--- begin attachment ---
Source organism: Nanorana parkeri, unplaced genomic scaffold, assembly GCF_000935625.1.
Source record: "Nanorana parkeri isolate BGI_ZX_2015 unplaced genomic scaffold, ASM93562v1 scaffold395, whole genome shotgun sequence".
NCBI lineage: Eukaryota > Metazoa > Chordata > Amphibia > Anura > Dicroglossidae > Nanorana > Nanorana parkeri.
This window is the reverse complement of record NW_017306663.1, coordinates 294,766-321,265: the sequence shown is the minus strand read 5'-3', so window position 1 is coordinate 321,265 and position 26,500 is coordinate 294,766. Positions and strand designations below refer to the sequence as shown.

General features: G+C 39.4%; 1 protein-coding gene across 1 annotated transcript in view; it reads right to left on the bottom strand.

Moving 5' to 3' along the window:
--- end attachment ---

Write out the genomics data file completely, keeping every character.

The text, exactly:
Source organism: Nanorana parkeri, unplaced genomic scaffold, assembly GCF_000935625.1.
Source record: "Nanorana parkeri isolate BGI_ZX_2015 unplaced genomic scaffold, ASM93562v1 scaffold395, whole genome shotgun sequence".
NCBI lineage: Eukaryota > Metazoa > Chordata > Amphibia > Anura > Dicroglossidae > Nanorana > Nanorana parkeri.
This window is the reverse complement of record NW_017306663.1, coordinates 294,766-321,265: the sequence shown is the minus strand read 5'-3', so window position 1 is coordinate 321,265 and position 26,500 is coordinate 294,766. Positions and strand designations below refer to the sequence as shown.

General features: G+C 39.4%; 1 protein-coding gene across 1 annotated transcript in view; it reads right to left on the bottom strand.

Moving 5' to 3' along the window: